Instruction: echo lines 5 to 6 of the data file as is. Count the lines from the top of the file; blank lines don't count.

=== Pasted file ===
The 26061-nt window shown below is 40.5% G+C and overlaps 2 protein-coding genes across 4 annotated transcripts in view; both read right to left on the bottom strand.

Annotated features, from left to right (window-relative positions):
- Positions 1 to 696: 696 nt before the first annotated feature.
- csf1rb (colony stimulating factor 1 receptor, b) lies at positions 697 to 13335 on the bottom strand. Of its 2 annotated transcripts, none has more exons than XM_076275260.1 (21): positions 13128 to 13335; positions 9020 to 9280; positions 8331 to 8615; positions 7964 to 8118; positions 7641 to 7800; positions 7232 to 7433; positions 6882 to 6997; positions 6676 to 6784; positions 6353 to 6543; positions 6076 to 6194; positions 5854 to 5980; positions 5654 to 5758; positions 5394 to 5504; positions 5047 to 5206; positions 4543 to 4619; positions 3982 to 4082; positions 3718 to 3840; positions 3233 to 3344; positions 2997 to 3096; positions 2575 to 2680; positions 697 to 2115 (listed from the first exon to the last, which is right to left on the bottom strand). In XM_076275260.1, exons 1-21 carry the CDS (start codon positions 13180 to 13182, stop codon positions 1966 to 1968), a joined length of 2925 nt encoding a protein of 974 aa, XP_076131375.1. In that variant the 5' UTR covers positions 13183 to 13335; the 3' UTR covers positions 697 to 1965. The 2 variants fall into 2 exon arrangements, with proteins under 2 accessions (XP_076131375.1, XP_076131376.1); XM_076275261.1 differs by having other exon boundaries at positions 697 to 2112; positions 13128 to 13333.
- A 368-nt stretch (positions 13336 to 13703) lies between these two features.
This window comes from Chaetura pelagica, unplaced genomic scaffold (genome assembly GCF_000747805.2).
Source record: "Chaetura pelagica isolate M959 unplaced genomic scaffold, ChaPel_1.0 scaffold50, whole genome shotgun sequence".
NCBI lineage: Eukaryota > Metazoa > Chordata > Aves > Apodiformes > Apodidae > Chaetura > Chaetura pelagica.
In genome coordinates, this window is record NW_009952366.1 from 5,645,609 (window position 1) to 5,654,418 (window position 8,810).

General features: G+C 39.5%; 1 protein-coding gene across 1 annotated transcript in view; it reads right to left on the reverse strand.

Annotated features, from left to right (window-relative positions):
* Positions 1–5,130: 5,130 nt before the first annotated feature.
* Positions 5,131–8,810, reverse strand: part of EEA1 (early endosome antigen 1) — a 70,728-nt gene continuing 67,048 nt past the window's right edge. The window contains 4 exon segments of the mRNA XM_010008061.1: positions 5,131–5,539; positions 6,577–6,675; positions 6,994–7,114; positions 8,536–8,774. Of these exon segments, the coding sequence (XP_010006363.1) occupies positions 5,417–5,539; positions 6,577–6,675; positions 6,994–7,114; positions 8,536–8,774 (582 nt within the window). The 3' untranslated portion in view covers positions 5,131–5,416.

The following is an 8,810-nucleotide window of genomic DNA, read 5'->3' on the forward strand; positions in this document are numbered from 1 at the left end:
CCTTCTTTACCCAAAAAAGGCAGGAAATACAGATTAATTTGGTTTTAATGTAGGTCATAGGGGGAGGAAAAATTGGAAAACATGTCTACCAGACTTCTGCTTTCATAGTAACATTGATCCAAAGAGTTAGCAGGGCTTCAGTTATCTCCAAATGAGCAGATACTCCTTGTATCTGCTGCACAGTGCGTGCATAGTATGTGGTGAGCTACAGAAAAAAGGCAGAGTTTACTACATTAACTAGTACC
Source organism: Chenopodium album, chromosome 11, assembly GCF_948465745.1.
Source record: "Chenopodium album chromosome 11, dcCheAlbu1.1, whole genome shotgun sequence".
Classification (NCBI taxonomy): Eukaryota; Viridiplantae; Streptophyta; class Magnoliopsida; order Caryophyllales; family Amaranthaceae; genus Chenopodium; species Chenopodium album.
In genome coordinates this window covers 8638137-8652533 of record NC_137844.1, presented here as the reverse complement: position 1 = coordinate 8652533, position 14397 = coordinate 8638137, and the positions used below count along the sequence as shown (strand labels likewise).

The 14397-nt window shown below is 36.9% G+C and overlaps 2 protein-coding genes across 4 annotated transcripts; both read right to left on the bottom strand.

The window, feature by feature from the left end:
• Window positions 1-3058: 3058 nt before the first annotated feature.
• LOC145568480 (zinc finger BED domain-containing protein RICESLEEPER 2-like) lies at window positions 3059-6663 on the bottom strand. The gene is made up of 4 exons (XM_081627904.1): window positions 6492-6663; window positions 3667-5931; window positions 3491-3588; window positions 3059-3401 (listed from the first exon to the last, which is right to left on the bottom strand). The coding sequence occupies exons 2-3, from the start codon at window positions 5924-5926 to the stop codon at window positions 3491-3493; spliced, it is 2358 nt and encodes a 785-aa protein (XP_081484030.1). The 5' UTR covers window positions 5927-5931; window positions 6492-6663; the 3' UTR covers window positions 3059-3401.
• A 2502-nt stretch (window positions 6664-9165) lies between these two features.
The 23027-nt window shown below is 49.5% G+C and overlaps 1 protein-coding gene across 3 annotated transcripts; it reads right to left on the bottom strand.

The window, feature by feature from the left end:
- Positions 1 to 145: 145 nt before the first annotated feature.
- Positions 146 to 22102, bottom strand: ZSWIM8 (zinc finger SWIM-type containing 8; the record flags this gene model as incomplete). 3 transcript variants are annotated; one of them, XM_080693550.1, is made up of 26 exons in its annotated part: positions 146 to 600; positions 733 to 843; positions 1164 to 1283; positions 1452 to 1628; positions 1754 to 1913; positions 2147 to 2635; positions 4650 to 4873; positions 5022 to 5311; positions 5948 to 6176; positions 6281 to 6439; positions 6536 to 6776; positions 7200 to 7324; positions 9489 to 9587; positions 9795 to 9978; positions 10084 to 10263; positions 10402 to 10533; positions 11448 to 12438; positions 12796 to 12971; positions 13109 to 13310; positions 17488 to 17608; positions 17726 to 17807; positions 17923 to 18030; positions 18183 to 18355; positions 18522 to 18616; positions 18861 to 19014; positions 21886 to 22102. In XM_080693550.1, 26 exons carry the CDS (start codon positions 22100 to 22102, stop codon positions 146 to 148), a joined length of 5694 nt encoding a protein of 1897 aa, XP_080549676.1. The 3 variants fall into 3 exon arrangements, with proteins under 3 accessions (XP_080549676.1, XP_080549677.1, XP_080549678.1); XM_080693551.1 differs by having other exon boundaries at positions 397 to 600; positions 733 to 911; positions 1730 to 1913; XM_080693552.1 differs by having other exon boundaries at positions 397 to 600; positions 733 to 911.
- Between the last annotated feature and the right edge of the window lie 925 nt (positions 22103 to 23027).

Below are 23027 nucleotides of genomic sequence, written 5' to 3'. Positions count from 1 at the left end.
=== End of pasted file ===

- A 368-nt stretch (positions 13336 to 13703) lies between these two features.
This window comes from Chaetura pelagica, unplaced genomic scaffold (genome assembly GCF_000747805.2).